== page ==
Thursday, May 20, 2010

oil and water: deepwater horizon

"Water is life," they insist. Digital, print and electronic news media have been filled with more and more devastating reports about the "Deepwater Horizon incident" oil spill that occurred in the Gulf of Mexico on 20 April. BP, the petroleum mega-giant whose equipment failure (malfunction?) caused the disaster has been filling their website with more and more unconvincing explanations and defenses.

In my recent blog, Where Can Red-Winged Blackbirds Live?, I observed
Despite current interest in ecological theology emphasizing the redemption and integrity of all creation – not solely human creatures – a lot of teaching and preaching in the Church still focuses on humanity, which in some ways may not be all that "off," given that so much of the rest of creation is in need of restoration, revitalization and resurrection from death primarily because of human sin and failure to steward creation (which naturally results in failure to take proper care of human needs).
Water, the primordial substance of the world, existed before anything else in creation; in Genesis 1 we read:
1In the beginning when God created the heavens and the earth, 2the earth was a formless void and darkness covered the face of the deep, while a wind from God swept over the face of the waters.
From the New Century Hymnal, a version of the
Thanksgiving and Blessing over the Baptismal Water:

We thank you, God, for the gift of creation called forth by your saving Word.

Before the world had shape and form, your Spirit moved over the waters.
Out of the waters of the deep, you formed the firmament and brought forth earth to sustain life.

In the time of Noah,
you washed the earth with the waters of the flood,
and your ark of salvation bore a new beginning.

In the time of Moses, Aaron, and Miriam,
your people Israel passed through the Red Sea waters
from slavery to freedom and crossed the flowing Jordan
to enter the promised land.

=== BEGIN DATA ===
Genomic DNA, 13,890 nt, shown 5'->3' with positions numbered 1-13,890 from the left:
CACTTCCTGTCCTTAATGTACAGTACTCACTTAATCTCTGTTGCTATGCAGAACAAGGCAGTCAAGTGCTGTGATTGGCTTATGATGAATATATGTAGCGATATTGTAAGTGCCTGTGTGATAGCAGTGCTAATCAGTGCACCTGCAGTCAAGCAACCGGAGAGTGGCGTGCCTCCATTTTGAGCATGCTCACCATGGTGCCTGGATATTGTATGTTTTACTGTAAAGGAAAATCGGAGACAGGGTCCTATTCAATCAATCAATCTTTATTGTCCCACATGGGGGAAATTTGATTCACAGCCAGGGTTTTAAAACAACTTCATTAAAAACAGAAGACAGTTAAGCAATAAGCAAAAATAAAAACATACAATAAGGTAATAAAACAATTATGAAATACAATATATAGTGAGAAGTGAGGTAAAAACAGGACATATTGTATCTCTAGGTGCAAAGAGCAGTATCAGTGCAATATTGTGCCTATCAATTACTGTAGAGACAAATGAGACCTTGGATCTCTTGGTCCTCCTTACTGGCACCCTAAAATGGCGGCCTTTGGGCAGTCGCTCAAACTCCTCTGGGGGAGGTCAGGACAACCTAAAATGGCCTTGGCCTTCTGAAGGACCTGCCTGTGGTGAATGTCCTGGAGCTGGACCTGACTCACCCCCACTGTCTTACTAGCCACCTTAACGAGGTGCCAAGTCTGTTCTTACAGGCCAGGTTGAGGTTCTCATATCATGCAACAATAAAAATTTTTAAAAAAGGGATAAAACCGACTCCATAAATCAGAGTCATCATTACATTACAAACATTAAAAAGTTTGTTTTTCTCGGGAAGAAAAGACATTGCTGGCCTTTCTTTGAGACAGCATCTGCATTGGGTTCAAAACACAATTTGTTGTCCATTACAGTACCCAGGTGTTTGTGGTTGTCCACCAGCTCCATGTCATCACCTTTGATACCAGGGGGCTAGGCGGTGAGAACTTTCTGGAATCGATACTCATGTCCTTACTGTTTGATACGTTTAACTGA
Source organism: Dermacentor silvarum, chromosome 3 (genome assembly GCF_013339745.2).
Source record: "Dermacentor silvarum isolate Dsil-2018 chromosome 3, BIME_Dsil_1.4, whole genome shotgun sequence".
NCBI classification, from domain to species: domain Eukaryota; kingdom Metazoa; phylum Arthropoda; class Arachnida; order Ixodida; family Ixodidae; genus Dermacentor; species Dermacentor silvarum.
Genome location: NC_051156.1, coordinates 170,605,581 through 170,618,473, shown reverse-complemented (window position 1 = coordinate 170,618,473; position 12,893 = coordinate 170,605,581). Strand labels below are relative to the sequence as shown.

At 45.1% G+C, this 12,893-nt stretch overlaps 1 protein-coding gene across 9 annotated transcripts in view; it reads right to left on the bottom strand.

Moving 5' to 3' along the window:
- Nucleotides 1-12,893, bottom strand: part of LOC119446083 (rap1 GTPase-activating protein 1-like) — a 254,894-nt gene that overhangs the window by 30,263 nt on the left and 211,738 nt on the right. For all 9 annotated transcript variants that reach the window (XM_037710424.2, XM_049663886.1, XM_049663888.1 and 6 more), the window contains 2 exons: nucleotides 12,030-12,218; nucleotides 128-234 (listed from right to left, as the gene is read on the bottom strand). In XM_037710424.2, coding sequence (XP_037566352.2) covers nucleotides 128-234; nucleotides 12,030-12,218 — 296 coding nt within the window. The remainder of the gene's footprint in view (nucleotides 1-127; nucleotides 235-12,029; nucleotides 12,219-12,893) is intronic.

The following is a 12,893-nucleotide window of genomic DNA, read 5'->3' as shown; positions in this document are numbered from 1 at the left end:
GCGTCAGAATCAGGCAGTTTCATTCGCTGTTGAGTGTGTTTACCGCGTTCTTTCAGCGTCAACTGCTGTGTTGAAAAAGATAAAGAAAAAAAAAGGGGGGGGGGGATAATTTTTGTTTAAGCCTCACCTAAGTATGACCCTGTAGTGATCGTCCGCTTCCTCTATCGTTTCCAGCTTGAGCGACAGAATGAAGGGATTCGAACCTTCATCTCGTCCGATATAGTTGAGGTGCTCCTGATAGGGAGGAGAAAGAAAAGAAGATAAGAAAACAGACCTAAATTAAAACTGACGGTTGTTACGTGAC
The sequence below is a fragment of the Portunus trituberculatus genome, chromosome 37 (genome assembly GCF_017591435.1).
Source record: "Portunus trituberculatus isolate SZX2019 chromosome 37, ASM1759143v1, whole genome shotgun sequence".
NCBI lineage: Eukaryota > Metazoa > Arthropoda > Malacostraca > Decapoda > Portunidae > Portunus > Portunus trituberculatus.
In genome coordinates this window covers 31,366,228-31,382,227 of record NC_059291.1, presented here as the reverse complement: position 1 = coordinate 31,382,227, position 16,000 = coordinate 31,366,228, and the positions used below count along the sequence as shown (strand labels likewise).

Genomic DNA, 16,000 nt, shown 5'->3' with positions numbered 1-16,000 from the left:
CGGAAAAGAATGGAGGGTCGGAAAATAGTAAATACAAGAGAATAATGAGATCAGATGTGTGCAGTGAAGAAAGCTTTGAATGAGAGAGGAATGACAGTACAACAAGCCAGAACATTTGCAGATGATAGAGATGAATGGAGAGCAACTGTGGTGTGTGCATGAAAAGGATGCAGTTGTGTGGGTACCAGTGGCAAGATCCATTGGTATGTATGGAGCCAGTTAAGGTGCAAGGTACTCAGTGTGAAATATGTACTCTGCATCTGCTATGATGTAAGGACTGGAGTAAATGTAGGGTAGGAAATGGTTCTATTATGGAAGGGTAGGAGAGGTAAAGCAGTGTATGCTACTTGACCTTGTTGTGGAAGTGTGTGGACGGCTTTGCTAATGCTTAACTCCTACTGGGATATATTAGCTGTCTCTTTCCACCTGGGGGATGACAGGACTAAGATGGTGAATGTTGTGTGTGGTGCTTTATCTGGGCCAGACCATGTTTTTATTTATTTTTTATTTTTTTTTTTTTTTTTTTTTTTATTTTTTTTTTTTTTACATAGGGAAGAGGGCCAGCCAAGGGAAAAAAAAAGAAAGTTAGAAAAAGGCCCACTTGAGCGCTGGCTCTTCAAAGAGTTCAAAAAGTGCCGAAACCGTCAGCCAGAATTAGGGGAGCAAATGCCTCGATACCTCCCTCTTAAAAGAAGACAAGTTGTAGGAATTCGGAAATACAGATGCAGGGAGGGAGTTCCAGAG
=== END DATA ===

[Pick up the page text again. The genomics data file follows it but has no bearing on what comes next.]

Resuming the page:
In the fullness of time, you sent Jesus Christ,
who was nurtured in the water of Mary's womb.
Jesus was baptized by John in the water of the Jordan,
became living water to a woman at the Samaritan well,
washed the feet of the disciples,
and sent them forth to baptize all nations by water and the Holy Spirit.

Bless by your Holy Spirit, gracious God, this water.
By your Holy Spirit save those who confess the name of Jesus Christ
that sin may have no power over them.
Create new life in those baptized this day
that they may rise in Christ.
Glory to you, eternal God,
the one who was, and is, and shall always be,
world without end. Amen!
Scripture and Church have made water and the creative word central signs of new birth in baptism and signs of the reign of heaven on earth. Studying the witness and examples in scripture, during the imperial reign of King Solomon, depletion of creation and misuse of natural resources had become the habit and the rule because of human imaginings they were the center of everything and so concomitant desires of the rich and famous for a high-end, unsustainable deluxe lifestyle could be met; that era brought the earliest biblical creation account from the writer we now refer to as the Yahwist: Genesis 2:4-25. In some ways the easy conversational intimacy between human and Creator does reflect the reality of Divine care and concern for all, but the text also exposes human arrogance and a not unusual human trait of attempting to contain, control and domesticate the elusive wildness of the God of the Bible. Remember how Israel's plea for a temple and a king partly was an attempt to become "like other nations" rather than a faithful desire to live in risk and dependence on one another as Yahweh's peculiar people? Toward the end of Solomon's rule, Jeremiah the prophet implores, "O land, land, land, hear the word of the Lord!" (Jeremiah 22:29)

After the fall of Solomon's empire, in the creation account placed first in the biblical canon, the exilic (or possibly post-exilic, since dating is a bit confounded) Priestly Pentateuch source, Genesis 1:1 - 2:3 recognized creation as orderly, the Creator God as one who acts not randomly but systematically and does not place humanity at the center or the apex of the rest of creation, but rather gives human creatures a place within the order and a call to steward, maintain, treasure and support the rest of creation. Yes, one well may argue that part of the purpose of the Priestly scribe was to grant legitimacy to an organized ecclesiastical hierarchy and given that written and orally transmitted texts are cultural artifacts likely that was a factor, but not incidentally the text carries along with it an integrated, sustainable worldview and practice rather than one subject to disintegration. Through its witness, scripture brings humanity a call to help initiate justice and redemption for all creation and an ultimate vision of the eschatological feast in which the entire earth is healthy and restored, living in mutual dependence and covenant. Without water, that dream cannot be realized.